Illicit Trade in Nuclear Black Market and Present-Day Challenges
The proliferation of nuclear weapons has long been a pressing concern for the international community which has brought together a majority of states in efforts to retard the acquisition of nuclear weapons capability by more states. However, these efforts have not always been successful. At the time of entry into force of the Treaty on non-Proliferation of Nuclear Weapons (NPT), five states namely the US, the then USSR, Britain, France and China possessed nuclear weapons. These countries today are recognized as the de jure or “normal” nuclear weapons states, while India, Pakistan, North-Korea and Israel do not enjoy the legitimate status and are considered de facto nuclear powers because of their known nuclear weapon capabilities.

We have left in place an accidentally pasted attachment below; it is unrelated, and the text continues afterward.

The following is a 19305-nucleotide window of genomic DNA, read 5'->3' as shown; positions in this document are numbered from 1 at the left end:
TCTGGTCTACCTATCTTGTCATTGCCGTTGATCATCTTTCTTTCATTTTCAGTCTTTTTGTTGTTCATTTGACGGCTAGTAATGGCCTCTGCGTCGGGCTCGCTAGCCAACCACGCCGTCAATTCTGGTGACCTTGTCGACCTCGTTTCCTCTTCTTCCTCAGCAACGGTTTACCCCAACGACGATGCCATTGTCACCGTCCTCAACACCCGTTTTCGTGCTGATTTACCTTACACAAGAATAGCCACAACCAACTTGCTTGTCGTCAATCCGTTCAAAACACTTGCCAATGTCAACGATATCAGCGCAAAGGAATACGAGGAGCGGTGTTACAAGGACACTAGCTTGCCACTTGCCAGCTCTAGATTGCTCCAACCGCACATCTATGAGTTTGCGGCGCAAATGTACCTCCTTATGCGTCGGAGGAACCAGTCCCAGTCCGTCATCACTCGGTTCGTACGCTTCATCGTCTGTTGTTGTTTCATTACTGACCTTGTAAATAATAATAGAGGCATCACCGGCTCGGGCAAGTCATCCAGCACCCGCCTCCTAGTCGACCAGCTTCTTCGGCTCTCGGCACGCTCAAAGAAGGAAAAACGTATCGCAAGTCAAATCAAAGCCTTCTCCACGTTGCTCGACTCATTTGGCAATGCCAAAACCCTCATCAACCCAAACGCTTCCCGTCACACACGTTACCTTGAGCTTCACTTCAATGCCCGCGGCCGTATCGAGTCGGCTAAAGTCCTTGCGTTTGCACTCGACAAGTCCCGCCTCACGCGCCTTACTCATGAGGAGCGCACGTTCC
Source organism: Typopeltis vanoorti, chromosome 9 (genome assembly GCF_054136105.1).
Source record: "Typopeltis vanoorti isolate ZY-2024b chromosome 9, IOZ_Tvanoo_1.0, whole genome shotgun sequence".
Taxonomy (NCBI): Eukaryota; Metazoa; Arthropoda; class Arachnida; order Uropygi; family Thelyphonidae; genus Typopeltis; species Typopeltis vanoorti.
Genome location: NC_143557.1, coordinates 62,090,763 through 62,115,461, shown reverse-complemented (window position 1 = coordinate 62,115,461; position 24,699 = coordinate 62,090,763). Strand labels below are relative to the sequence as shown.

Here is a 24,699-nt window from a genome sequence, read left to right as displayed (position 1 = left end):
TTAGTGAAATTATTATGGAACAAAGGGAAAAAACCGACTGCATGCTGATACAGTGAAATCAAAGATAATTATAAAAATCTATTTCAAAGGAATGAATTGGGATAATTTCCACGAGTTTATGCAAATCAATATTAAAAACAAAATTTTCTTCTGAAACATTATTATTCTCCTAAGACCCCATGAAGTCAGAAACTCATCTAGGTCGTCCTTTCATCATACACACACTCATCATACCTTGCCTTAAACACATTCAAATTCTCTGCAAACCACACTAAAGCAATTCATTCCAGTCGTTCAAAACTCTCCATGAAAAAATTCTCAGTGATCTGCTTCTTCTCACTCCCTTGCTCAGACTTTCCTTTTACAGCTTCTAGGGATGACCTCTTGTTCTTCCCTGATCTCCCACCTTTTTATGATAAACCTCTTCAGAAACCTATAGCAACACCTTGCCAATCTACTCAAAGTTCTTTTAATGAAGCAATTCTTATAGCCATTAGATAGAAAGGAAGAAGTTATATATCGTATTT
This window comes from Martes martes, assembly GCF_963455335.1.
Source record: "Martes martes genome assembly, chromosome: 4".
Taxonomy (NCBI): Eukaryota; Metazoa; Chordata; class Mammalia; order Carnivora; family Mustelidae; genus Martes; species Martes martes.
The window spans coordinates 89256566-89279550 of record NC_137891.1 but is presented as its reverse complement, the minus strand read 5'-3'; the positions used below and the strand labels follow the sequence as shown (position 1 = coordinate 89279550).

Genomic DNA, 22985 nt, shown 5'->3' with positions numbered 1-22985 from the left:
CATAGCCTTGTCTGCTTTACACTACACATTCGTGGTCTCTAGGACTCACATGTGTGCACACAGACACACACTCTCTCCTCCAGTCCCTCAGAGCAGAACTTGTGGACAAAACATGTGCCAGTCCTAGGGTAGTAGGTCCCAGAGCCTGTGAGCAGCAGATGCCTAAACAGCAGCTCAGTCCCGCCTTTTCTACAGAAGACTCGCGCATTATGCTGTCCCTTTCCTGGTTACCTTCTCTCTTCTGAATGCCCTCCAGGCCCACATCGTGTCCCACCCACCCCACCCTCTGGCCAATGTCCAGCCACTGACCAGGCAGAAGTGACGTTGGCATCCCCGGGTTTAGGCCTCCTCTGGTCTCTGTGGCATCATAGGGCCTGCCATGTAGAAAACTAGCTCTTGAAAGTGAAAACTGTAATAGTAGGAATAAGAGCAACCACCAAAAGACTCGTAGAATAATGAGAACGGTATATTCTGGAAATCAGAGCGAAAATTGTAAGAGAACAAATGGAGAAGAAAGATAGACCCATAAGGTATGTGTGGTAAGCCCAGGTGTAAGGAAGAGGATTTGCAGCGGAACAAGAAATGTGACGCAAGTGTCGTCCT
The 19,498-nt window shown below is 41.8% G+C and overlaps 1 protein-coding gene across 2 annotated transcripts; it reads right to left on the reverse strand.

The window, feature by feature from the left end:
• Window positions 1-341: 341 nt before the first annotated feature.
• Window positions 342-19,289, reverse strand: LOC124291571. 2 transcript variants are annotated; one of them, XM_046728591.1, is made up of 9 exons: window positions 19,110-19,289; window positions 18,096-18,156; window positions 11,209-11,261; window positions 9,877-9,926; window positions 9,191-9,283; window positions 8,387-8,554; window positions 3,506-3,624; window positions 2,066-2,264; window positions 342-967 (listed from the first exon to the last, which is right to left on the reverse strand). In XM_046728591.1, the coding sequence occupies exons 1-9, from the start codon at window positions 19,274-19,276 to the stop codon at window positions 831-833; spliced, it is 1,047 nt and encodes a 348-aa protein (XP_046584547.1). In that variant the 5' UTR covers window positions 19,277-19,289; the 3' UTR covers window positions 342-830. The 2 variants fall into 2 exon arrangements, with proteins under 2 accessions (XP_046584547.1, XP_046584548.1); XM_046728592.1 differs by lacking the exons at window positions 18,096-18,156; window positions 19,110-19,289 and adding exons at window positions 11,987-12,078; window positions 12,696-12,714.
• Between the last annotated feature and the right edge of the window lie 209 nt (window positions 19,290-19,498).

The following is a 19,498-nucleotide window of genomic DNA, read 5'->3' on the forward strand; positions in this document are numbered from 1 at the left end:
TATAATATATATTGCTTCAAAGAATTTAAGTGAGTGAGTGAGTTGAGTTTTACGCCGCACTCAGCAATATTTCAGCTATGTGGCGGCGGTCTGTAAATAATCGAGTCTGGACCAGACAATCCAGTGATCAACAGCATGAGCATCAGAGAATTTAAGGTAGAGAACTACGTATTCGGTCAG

In addition to proliferation of nuclear weapons to states, the possibility of non-state actors acquiring these capabilities has added to the concern in recent years. The rise of extremist organizations like Al-Qaeda and the Islamic State (IS), and their open admission of nuclear aspirations, have injected new life into the efforts to prevent non-state actors from getting their hands on this technology. Knowledge of nuclear science and access to technology has become available to more and more people due to increasing accessibility of knowledge in the last few decades. However, making of a nuclear weapon remains a highly specialized job. Development of nuclear weapons is reliant on special materials, precision engineering and industrial capabilities that not many states can boast of, let alone rogue organizations like the IS.